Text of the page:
Posting on social media about businesses located in another state could give rise to personal jurisdiction in that state, according to a recent landmark opinion by a sharply divided Montana Supreme Court. In Groo v. Montana Eleventh Judicial District Court, the Court considered whether several Facebook posts made by Melissa Groo, a New York-based wildlife-photography ethicist, concerning Triple D Game Farm, a wildlife-photography farm in Montana, supported personal jurisdiction in an action by Triple D against Groo in Montana state court for tortious interference with contractual relations and prospective economic advantage. In the posts, Groo had tagged individuals and companies doing business with Triple D, three of whom resided in Montana, and encouraged them to cancel their business with the company because of its alleged mistreatment of animals. Four Justices found the posts sufficient to exercise specific personal jurisdiction over Groo; three dissented.

In a recent public comment addressed to the United States Copyright Office, the Federal Trade Commission seemingly expanded upon remarks made at the National Advertising Division back in September that it will aggressively and proactively challenge alleged unfair practices involving artificial intelligence, even if that means stretching the meaning of “unfair” to increase its jurisdiction over such matters.

ChatGPT may be smart enough to pass the bar exam, but lawyers should take caution before relying on the Artificial Intelligence (“AI”) platform to conduct any legal business.

On June 22, 2023, Judge P. Kevin Castel of the Southern District of New York released a lengthy order sanctioning two attorneys for submitting a brief drafted by ChatGPT. Judge Castel reprimanded the attorneys, explaining that while “there is nothing inherently improper about using a reliable artificial intelligence tool for assistance,” the attorneys “abandoned their responsibilities” by submitting a brief littered with fake judicial opinions, quotes and citations.

Last month, TikTok sued Montana’s attorney general—alleging the state’s recent TikTok ban is unconstitutional and is preempted by federal law.

On May 17, Montana Governor Greg Gianforte signed a first-of-its-kind law banning TikTok from operating in the state, in order “[t]o protect Montanans’ personal, private, and sensitive data and information from intelligence gathering by the Chinese Communist Party.”

In an unsigned per curiam opinion yesterday in Gonzalez v. Google, the U.S. Supreme Court vacated the Ninth Circuit’s judgment— which had held that plaintiffs’ complaint was barred by Section 230 of the Communications Decency Act – and remanded it. But the Court’s opinion entirely skirted a highly-anticipated issue: whether Section 230 does, in fact, shelter as much activity as courts have held to date.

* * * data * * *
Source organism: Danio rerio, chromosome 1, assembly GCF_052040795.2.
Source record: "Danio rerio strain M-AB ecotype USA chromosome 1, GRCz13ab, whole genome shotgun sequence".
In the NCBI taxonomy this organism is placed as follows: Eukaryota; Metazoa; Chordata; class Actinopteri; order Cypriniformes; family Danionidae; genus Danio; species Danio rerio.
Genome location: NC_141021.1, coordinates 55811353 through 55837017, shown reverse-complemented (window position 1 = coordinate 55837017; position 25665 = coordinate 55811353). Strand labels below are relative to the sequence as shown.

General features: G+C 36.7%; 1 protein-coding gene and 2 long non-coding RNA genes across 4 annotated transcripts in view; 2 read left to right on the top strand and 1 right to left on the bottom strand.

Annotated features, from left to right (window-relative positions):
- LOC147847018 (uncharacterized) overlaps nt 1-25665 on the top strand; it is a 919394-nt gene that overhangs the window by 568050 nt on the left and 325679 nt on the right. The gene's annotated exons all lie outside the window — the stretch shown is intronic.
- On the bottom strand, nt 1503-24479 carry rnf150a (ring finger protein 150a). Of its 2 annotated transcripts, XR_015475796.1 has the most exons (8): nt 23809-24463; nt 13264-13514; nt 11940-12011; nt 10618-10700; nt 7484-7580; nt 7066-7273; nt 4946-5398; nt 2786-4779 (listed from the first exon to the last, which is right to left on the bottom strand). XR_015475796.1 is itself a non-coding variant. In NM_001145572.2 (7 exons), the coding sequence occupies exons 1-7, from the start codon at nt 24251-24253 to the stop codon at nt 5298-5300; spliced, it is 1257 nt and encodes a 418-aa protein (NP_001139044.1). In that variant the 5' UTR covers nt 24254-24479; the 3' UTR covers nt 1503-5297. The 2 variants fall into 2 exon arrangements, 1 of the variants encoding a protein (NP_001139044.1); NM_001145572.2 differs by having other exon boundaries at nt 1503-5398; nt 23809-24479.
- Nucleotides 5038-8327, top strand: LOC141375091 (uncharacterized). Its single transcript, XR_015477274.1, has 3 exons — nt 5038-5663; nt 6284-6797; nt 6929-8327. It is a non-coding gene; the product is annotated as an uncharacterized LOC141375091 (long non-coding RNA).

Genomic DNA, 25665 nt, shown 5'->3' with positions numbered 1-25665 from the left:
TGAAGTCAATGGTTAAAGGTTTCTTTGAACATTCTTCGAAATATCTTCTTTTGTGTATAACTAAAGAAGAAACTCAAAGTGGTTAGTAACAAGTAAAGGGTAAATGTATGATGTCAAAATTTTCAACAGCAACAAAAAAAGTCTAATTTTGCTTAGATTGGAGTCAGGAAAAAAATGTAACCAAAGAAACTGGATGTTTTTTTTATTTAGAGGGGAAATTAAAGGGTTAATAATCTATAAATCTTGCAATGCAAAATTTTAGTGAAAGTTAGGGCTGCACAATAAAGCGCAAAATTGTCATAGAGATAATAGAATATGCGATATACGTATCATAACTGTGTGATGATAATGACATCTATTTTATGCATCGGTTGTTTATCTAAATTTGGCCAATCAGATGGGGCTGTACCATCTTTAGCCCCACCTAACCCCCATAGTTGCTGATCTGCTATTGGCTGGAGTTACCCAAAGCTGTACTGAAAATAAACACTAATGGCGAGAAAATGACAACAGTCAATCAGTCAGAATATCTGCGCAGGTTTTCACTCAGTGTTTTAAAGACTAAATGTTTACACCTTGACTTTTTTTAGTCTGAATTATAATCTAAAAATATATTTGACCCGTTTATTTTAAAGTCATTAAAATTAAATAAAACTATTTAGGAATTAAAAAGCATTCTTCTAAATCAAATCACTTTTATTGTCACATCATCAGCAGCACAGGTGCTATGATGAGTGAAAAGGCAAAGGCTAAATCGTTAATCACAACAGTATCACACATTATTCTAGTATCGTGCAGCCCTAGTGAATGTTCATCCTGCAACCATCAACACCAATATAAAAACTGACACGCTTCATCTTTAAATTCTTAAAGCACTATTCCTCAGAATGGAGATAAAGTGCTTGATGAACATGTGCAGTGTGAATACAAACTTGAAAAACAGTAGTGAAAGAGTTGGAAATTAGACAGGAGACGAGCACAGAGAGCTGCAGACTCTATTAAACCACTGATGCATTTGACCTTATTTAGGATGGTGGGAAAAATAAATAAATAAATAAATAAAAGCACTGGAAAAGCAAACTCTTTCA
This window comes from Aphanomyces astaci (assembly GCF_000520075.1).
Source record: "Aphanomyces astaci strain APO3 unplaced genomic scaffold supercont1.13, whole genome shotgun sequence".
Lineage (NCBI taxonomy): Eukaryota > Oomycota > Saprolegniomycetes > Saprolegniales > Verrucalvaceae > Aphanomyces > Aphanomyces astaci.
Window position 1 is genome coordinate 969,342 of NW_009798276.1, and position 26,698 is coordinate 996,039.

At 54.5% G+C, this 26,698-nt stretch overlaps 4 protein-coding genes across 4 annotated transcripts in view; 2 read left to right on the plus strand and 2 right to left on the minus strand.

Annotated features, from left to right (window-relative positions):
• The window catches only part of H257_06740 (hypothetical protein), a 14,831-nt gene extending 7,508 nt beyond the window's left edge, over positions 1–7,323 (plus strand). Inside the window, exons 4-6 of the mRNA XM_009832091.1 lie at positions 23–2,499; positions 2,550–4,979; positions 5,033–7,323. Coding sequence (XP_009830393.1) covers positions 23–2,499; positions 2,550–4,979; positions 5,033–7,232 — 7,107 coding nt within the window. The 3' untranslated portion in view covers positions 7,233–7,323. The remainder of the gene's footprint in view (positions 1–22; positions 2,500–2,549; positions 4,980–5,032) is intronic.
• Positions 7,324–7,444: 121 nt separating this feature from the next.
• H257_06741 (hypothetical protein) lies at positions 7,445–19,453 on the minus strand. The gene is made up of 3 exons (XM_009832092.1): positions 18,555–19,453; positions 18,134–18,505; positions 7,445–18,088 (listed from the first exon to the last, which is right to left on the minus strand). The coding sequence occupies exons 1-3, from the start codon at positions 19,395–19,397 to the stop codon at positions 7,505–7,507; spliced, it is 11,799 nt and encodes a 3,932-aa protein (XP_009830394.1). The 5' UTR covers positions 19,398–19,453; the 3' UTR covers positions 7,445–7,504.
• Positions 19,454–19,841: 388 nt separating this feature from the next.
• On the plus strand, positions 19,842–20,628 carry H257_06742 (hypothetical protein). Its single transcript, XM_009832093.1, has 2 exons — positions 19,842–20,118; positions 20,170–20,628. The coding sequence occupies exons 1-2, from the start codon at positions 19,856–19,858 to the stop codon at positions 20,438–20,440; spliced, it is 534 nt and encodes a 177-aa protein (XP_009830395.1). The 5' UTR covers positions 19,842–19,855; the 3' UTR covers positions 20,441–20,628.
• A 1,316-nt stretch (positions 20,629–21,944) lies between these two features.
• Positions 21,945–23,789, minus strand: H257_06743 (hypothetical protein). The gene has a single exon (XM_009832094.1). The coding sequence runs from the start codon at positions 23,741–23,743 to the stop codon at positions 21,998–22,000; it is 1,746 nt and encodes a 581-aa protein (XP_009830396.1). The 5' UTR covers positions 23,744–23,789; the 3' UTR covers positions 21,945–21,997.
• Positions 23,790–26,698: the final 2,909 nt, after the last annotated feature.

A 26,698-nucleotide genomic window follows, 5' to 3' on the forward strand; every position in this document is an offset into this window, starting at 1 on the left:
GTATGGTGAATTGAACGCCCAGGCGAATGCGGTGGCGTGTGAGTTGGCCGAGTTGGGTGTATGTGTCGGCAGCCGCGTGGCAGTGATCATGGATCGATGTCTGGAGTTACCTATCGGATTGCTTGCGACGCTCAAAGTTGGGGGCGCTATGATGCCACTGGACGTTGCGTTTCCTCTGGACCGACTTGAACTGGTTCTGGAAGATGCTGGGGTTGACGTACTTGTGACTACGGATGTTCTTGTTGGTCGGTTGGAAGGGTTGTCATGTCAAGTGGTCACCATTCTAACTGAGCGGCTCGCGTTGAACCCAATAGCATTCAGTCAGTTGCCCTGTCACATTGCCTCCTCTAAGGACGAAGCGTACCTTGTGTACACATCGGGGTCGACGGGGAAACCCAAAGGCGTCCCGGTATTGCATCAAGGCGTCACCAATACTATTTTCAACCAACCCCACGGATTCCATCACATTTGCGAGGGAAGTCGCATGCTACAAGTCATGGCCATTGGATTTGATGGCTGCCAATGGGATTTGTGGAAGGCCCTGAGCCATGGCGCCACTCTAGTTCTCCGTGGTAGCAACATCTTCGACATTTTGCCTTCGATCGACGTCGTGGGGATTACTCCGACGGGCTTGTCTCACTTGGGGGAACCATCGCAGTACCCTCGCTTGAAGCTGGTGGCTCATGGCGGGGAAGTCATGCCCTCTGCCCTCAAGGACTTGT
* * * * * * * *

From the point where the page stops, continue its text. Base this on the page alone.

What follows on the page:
The Supreme Court heard oral argument last week in cases that will have extensive implications for online platforms, and, more broadly, for internet speech across the board. Gonzalez v. Google, in particular, may result in a first-of-its-kind clarification of the scope of 47 U.S.C. § 230. 

Last month, the FTC issued a report to Congress advising governments and companies to exercise “great caution” in using artificial intelligence (“AI”) to combat harmful online content.  The report responds to Congress’s request to look into whether and how AI may be used to identify, remove, or otherwise address a wide variety of specified “online harms.”  Among the “harms” covered by Congress’s request were impersonation scams, fake reviews and accounts, deepfakes, illegal drug sales, revenge pornography, hate crimes, online harassment and cyberstalking, and misinformation campaigns aimed at influencing elections.

Fundamental to the due process of law is notice—a requirement that all parties are made aware that a lawsuit could alter their legal rights or duties.  Most defendants will be served in person by a process server.  But when the defendant is unreachable this way, some creativity may be required, especially when the defendants are only traceable through their actions on the blockchain, an instrument famous in part for its ability to keep its users private.  After a hack of almost $8,000,000 of its funds, Liechtenstein-based cryptocurrency exchange LCX AG allegedly traced some of its stolen digital assets to different digital wallets.  LCX AG was able to freeze the funds, but with no name stitched into the digital wallet, it still lacked a name and place to pursue legal action.  At least, it lacked a physical place.  But if LCX AG knew the location of the wallet, then perhaps it could serve the virtual place.